My two favorite writing books are On Writing, by Stephen King, and Bird by Bird by Anne Lamott. While they share certain elements – mainly, that they both contain excellent advice on writing, but also wonderful insight to life in general, and the writing life in particular. Inspirational, beautifully written, and in moments profound, it’s hard to believe that these two little gems were penned by such disparate authors – The King of Horror and the quirky queen of spiritual writing who touches heartstrings in unexpected ways.
Want to be a successful writer, no matter what your goals are? Follow the example of these two.
Understand who you are. Use that understanding to your best advantage. Be creative!
When I first considered branching out into freelance writing, I was attracted to the idea that you could write almost anything – yet, often the difference between one story and another was as simple as voice, or details. Find your voice – it’s as important in article writing as it is in novels. And your voice can be the ‘it’ factor in whether or not a story sells. Sometimes your voice is reflected in the way you tell a story – even a non-fiction one – or the choices you make in what you highlight.
Think about the way Anne Lamott and Stephen King tell stories. Think about the stories they choose to tell.
Each of these writers has made an enormous impact on the literary world, because they wrote to their strengths and their interests. And they took risks (that’s part of the creativity piece).
In magazine articles, any topic can have a thousand different slants, messages and take-aways. A piece you write on “Taking Control of Your Money” will be very different for Ladies Home Journal than for Forbes. It would also have a very different message if the author’s husband died suddenly and she realized she’d never paid attention to their finances — and she had to sell the house she’d lived in for thirty years because he was in debt up to his ears and she didn’t know it.
So, you consider audience (magazine) and you consider the story you can tell with the greatest impact, given your experience and your interests. (Maybe the above nightmare scenario happened to a friend or an aunt – you still know the horror, and you’re probably able to write that story, with a healthy dose of zeal: “Come on ladies! Protect yourselves!”)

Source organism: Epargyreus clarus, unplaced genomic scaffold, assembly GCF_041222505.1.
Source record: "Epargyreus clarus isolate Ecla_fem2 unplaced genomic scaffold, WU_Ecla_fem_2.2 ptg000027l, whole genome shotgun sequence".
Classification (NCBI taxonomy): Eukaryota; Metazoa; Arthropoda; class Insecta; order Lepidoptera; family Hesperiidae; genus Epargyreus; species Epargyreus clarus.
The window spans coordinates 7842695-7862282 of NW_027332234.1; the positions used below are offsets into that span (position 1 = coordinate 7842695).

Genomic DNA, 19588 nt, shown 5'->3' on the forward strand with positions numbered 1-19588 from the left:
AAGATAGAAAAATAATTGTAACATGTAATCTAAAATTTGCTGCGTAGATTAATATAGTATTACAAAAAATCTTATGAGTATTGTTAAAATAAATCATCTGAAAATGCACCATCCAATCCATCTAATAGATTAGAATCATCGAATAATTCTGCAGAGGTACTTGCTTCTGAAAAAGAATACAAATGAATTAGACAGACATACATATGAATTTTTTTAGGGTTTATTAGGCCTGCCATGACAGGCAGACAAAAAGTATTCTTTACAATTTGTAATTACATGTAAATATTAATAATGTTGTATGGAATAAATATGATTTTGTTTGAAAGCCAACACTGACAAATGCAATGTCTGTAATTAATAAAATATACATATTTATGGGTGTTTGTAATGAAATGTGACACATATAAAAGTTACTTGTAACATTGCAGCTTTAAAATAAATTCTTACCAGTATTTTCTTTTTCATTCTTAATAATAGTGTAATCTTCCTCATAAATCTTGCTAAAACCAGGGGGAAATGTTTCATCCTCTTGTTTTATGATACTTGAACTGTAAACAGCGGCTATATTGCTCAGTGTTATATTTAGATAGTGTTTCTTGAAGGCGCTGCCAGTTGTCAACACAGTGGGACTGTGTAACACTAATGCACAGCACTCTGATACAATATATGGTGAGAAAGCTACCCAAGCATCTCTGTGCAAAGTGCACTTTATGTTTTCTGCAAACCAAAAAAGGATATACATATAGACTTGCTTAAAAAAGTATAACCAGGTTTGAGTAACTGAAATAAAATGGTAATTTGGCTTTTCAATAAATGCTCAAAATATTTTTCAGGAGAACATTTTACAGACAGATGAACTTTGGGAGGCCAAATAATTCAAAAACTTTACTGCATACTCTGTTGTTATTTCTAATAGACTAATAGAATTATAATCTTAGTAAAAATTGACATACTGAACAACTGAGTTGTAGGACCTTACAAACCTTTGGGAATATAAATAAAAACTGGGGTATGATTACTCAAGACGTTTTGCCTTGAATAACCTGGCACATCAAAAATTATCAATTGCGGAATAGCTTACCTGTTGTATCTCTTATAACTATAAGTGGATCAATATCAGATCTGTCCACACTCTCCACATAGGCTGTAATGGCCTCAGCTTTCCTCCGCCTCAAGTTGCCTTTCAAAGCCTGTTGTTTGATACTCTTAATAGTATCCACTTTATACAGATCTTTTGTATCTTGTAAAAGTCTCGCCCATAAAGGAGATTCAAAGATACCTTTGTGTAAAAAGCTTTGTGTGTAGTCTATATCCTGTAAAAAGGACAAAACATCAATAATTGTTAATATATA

Everyone has a story to tell, and the way you tell the story will be distinctly different from the way anyone else will. What makes your angle distinct? What can you do to flesh out a story that makes it fresh or unique? Figure out the answers to those questions, and you’ll be on your way to a successful freelance career in no time.
(Common Sense Advisory: Before you ever send off a query to any magazine, make sure you’ve read at least a year’s worth of recent back issues. It’s the best way to ensure the tone of the article you’re pitching actually matches what the magazine is looking for. I can’t tell you how many times I’ve read that advice from editors, and how many times they add, often in the next sentence, how clear it is that so many people don’t follow it.)[author] [author_image timthumb=’on’]https://howtowriteshop.com/wp-content/uploads/2010/09/bobbiColumn.jpg[/author_image] [author_info]Bobbi Dumas loves good writing. Of all kinds. She also loves romance, a mesmerizing story and the company of friends. When she’s not in the virtual world or one of her own making, she can usually be found in Madison, WI with her husband, two boys, and a clan of great writers she feels grateful and honored to know (some of whom you get to meet here, too). Lucky you! [/author_info] [/author]